Regarding colon cancer, we need to be careful with addressing this question, because reputable sites state that the “frequency” of bowel movements may change (including increase per day).
But this article is not about frequency as much as it is about total amount of stools come end of day.
Benign conditions can cause the frequency of bowel movements to increase.
And colon cancer, too, can increase the frequency that one must void.
An example of how colon cancer might lead to this is that the patient normally has one bowel movement every day, then for no known reason (i.e., no change in eating habits), the person is now having three bowel movements a day.
“Colon cancer RARELY increases the amount of stool,” says gastroenterologist Sander R. Binderow, MD, FACS, FASCRS, with Northside Hospital in Georgia.
So don’t become alarmed if lately you’re having more bowel movements than usual BUT the total volume looks to be the same.
Dr. Binderow adds, “A colon cancer mass can cause an obstruction which would decrease stool.”
This article refers to formed stools, not diarrhea. Dr. Binderow also says, “Rarely a mass blocking the rectum would lead to diarrhea.”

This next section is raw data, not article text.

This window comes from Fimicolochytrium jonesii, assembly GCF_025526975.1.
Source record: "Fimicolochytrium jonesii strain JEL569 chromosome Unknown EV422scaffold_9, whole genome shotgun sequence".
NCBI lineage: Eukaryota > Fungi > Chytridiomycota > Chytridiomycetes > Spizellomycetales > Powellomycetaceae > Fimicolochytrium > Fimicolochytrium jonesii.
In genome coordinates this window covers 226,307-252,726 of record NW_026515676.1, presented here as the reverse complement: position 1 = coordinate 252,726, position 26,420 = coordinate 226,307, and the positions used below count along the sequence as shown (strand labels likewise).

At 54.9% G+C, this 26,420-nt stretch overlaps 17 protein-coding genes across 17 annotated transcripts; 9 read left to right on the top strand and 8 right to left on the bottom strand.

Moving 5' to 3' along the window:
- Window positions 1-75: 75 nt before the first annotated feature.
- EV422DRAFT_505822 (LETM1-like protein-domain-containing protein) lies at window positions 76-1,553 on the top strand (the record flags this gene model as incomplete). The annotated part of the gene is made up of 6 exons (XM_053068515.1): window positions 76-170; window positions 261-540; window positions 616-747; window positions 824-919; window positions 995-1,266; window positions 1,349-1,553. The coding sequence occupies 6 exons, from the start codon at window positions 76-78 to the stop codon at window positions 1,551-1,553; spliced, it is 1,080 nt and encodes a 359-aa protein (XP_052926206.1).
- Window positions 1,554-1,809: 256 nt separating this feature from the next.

Get familiar with how much stool you normally produce on days that you have bowel movements.
And when you think about it, even from a layperson’s perspective, there’s really no reason why colon cancer would increase the amount of stools.
Stools are not created out of thin air, and are the body’s way of ridding wastes.
There’s a correlation between how much a person eats and total volume of BMs they have every day.
Certainly, a Sumo wrestler is going to be voiding a lot more stools than is a ballerina.
To improve your colon health, add raw chia seeds to your diet. The great thing about chia seeds is that one tablespoon contains four to five grams of fiber, and these tiny seeds can be mixed into so many foods without you even noticing.
Add a tablespoon to your fruit smoothie or protein shake (mix very well), or to rice and salads.
But don’t just rely on what you see and what you eat for colon health. Cologuard uses the latest in DNA technology to identify abnormal cells in your stools.
The Cologuard kit is simple to use and can be done at home. If the cells turn out abnormal, it would be recommended that you undergo a colonoscopy.
Dr. Binderow performs minimally invasive, robotic and laparoscopic surgery for Crohn’s disease, ulcerative colitis, colon cancer and other colorectal conditions. Adept at routine procedures, he also sees patients with complex, atypical maladies.
Lorra Garrick has been covering medical, fitness and cybersecurity topics for many years, having written thousands of articles for print magazines and websites, including as a ghostwriter. She’s also a former ACE-certified personal trainer.
Top image: Shutterstock/Marta Design